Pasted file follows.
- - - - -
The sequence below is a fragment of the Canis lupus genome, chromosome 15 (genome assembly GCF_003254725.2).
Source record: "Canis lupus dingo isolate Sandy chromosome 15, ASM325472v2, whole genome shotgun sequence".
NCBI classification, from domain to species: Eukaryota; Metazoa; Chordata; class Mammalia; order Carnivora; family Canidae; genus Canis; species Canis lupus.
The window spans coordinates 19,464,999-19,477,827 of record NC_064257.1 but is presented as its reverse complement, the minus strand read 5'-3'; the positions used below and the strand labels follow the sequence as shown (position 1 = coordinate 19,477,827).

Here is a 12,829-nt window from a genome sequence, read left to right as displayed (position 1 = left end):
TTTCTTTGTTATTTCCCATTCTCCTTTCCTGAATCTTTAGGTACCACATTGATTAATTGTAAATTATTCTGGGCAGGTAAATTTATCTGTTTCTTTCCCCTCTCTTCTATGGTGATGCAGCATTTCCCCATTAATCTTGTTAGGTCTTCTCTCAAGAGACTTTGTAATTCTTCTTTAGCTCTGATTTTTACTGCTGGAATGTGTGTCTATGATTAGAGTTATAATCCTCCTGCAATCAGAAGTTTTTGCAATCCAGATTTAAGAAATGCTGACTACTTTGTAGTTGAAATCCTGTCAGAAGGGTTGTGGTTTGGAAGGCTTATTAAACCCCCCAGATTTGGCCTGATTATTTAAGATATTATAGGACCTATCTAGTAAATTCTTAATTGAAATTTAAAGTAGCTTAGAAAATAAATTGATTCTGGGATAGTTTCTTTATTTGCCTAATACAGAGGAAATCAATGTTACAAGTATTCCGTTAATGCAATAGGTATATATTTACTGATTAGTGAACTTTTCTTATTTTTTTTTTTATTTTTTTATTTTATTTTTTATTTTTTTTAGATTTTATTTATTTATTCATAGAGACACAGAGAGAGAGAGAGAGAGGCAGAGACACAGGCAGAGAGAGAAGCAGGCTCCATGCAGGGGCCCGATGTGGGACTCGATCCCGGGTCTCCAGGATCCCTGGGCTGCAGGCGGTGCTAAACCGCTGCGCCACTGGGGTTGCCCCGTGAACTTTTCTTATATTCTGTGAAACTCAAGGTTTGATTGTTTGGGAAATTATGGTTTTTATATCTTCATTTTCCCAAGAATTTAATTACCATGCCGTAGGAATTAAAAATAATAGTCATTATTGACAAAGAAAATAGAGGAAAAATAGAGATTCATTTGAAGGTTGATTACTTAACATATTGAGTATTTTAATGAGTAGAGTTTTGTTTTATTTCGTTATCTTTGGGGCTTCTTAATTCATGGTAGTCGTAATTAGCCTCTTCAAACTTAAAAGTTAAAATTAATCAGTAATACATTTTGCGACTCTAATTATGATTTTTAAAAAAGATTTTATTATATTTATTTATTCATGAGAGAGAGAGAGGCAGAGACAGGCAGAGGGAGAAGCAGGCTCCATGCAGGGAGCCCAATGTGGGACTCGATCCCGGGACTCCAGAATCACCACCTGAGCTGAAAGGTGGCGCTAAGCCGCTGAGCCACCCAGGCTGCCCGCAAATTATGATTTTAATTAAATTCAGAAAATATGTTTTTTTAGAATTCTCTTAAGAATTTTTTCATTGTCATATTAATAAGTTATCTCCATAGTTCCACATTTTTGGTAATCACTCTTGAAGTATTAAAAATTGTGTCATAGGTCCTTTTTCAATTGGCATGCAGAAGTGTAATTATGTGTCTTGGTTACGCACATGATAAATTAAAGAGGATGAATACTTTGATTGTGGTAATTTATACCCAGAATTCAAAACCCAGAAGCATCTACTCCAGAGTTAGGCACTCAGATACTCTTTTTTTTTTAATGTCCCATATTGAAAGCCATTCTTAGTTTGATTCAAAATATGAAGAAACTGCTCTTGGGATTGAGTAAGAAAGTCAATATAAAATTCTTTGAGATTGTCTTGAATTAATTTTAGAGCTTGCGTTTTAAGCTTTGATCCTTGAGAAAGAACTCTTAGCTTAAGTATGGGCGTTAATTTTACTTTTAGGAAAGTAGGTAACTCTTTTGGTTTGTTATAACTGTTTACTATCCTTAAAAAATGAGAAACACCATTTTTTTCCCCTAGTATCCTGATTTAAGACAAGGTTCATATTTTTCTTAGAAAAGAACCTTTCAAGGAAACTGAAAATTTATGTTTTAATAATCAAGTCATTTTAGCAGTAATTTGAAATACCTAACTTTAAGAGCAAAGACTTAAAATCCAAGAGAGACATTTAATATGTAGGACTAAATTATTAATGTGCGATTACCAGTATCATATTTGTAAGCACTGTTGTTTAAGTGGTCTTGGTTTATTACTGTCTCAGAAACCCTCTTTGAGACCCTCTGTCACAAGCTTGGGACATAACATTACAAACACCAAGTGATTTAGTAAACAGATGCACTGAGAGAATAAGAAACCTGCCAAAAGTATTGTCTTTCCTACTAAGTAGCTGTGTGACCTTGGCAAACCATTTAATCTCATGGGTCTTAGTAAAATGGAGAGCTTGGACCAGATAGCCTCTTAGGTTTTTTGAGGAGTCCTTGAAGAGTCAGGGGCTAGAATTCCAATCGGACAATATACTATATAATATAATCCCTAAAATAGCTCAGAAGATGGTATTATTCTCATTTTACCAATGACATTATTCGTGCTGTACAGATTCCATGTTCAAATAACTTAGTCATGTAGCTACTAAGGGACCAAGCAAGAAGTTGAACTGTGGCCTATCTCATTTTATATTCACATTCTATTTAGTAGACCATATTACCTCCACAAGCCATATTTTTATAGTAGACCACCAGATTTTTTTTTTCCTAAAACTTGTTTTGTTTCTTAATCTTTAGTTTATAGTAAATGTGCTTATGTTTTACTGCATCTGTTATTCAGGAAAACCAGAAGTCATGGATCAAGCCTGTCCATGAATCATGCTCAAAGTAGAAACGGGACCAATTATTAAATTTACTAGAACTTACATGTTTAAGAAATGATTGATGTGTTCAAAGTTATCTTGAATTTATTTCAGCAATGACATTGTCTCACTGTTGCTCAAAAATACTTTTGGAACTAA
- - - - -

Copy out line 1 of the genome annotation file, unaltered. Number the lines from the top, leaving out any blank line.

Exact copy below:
The sequence below is a fragment of the Canis lupus genome, chromosome 15 (genome assembly GCF_003254725.2).